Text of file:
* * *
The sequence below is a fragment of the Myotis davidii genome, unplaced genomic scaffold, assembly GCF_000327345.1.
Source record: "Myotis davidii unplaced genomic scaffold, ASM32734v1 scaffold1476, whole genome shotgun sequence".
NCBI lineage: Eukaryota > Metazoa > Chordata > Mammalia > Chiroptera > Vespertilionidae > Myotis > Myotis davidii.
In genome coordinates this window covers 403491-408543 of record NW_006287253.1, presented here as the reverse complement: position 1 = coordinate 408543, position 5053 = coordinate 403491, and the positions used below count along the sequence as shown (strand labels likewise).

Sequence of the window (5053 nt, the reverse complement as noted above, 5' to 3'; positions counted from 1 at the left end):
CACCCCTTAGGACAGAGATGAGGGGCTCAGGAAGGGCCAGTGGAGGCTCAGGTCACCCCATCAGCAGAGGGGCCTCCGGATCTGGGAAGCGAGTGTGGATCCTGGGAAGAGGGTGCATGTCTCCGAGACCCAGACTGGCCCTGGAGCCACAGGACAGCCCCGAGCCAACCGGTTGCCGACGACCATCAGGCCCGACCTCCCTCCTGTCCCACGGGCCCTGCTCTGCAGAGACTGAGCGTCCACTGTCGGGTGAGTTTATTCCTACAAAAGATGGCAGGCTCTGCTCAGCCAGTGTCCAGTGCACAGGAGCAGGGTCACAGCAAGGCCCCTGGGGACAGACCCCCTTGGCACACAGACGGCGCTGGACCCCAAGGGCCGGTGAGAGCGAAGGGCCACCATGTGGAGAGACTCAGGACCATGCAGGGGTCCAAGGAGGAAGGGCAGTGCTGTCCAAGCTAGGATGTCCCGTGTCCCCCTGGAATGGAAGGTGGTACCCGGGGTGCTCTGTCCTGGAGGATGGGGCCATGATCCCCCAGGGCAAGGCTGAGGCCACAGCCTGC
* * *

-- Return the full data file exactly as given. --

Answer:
The sequence below is a fragment of the Myotis davidii genome, unplaced genomic scaffold, assembly GCF_000327345.1.
Source record: "Myotis davidii unplaced genomic scaffold, ASM32734v1 scaffold1476, whole genome shotgun sequence".
NCBI lineage: Eukaryota > Metazoa > Chordata > Mammalia > Chiroptera > Vespertilionidae > Myotis > Myotis davidii.
In genome coordinates this window covers 403491-408543 of record NW_006287253.1, presented here as the reverse complement: position 1 = coordinate 408543, position 5053 = coordinate 403491, and the positions used below count along the sequence as shown (strand labels likewise).

Sequence of the window (5053 nt, the reverse complement as noted above, 5' to 3'; positions counted from 1 at the left end):
CACCCCTTAGGACAGAGATGAGGGGCTCAGGAAGGGCCAGTGGAGGCTCAGGTCACCCCATCAGCAGAGGGGCCTCCGGATCTGGGAAGCGAGTGTGGATCCTGGGAAGAGGGTGCATGTCTCCGAGACCCAGACTGGCCCTGGAGCCACAGGACAGCCCCGAGCCAACCGGTTGCCGACGACCATCAGGCCCGACCTCCCTCCTGTCCCACGGGCCCTGCTCTGCAGAGACTGAGCGTCCACTGTCGGGTGAGTTTATTCCTACAAAAGATGGCAGGCTCTGCTCAGCCAGTGTCCAGTGCACAGGAGCAGGGTCACAGCAAGGCCCCTGGGGACAGACCCCCTTGGCACACAGACGGCGCTGGACCCCAAGGGCCGGTGAGAGCGAAGGGCCACCATGTGGAGAGACTCAGGACCATGCAGGGGTCCAAGGAGGAAGGGCAGTGCTGTCCAAGCTAGGATGTCCCGTGTCCCCCTGGAATGGAAGGTGGTACCCGGGGTGCTCTGTCCTGGAGGATGGGGCCATGATCCCCCAGGGCAAGGCTGAGGCCACAGCCTGC